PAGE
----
Stroke-I

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Neurologic examination

The patient's account of his or her neurologic symptoms and the neurologic signs found on examination tell more about the location of the process in the brain than the particular stroke subtype. Nevertheless, the presence of some constellations of symptoms and signs occasionally suggests a specific process. As examples:


Weakness of the face, and leg on one side of the body unaccompanied by sensory, visual, or cognitive abnormalities (pure motor stroke) favours the presence of a thrombotic stroke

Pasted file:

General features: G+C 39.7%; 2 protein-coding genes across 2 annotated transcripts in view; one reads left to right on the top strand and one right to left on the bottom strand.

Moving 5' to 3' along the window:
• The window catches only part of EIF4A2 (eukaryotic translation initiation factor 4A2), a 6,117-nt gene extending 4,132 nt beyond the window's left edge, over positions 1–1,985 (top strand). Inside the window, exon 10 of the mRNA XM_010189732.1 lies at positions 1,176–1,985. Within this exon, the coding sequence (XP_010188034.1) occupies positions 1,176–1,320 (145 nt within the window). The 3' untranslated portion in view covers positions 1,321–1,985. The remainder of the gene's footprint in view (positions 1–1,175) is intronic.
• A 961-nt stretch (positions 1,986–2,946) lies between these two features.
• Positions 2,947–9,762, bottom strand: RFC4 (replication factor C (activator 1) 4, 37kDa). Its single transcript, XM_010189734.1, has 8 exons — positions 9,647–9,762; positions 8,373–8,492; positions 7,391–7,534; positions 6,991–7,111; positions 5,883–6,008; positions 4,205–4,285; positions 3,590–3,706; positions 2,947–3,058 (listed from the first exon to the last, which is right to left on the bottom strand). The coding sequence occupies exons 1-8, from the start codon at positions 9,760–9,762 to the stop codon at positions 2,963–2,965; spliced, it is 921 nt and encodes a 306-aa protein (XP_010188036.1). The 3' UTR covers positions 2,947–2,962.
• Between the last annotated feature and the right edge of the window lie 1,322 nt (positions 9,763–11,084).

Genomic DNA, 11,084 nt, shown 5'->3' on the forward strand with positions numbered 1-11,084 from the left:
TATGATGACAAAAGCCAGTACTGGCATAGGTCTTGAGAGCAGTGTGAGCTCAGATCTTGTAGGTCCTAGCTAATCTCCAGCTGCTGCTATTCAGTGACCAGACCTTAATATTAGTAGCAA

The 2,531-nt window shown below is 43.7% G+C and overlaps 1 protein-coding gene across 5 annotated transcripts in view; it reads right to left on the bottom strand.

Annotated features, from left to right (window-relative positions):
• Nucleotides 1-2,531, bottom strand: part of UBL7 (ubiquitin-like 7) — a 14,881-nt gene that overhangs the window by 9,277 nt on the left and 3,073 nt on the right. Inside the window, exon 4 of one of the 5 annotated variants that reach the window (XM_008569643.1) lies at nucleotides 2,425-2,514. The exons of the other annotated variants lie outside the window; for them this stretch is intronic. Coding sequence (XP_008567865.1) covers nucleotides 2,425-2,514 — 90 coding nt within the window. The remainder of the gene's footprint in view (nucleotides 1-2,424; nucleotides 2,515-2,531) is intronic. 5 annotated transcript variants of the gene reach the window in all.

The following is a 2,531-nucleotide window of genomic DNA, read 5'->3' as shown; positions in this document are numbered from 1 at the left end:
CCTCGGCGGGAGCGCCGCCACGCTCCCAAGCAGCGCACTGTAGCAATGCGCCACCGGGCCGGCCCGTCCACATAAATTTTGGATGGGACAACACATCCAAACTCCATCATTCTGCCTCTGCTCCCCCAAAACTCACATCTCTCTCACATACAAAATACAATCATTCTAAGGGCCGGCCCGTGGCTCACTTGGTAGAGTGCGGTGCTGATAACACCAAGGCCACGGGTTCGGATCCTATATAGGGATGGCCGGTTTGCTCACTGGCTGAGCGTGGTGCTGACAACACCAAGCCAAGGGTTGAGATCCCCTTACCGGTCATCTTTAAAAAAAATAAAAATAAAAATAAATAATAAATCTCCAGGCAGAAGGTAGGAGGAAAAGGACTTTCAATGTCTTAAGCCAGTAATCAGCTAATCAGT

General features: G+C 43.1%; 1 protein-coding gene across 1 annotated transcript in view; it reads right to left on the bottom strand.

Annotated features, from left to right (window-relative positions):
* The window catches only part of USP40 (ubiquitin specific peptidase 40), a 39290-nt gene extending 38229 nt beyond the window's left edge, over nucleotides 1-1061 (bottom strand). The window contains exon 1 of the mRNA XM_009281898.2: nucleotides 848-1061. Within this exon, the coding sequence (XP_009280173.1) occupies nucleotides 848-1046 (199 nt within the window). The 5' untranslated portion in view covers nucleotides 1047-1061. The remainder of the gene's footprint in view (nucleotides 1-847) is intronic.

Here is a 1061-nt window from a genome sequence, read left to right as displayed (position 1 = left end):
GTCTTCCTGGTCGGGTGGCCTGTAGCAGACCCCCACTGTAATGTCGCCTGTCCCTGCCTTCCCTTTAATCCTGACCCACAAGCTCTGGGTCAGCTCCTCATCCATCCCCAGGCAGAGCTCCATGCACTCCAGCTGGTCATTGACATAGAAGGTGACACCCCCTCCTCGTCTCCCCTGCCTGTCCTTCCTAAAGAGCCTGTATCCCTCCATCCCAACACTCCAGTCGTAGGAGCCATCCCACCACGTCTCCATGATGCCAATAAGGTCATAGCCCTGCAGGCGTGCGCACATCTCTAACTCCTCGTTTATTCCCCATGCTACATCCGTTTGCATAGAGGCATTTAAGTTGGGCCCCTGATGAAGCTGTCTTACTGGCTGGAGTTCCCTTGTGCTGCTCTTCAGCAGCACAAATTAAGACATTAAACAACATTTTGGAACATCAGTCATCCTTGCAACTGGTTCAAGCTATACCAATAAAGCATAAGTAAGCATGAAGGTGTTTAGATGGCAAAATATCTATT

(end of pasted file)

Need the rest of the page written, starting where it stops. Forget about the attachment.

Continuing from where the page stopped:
involving penetrating arteries or a small ICH.

Large focal neurologic deficits that begin abruptly or progress quickly are characteristic of embolism or ICH.

Vertigo, staggering, diplopia, deafness, crossed symptoms (one side of the face and other side of the body), bilateral motor and/or sensory signs, and hemianopsia suggest involvement of the posterior circulation.

Abnormalities of language suggest anterior circulation disease, as does the presence of motor and sensory signs on the same side of the body.

The sudden onset of impaired consciousness in the absence of focal neurologic signs is characteristic of SAH.

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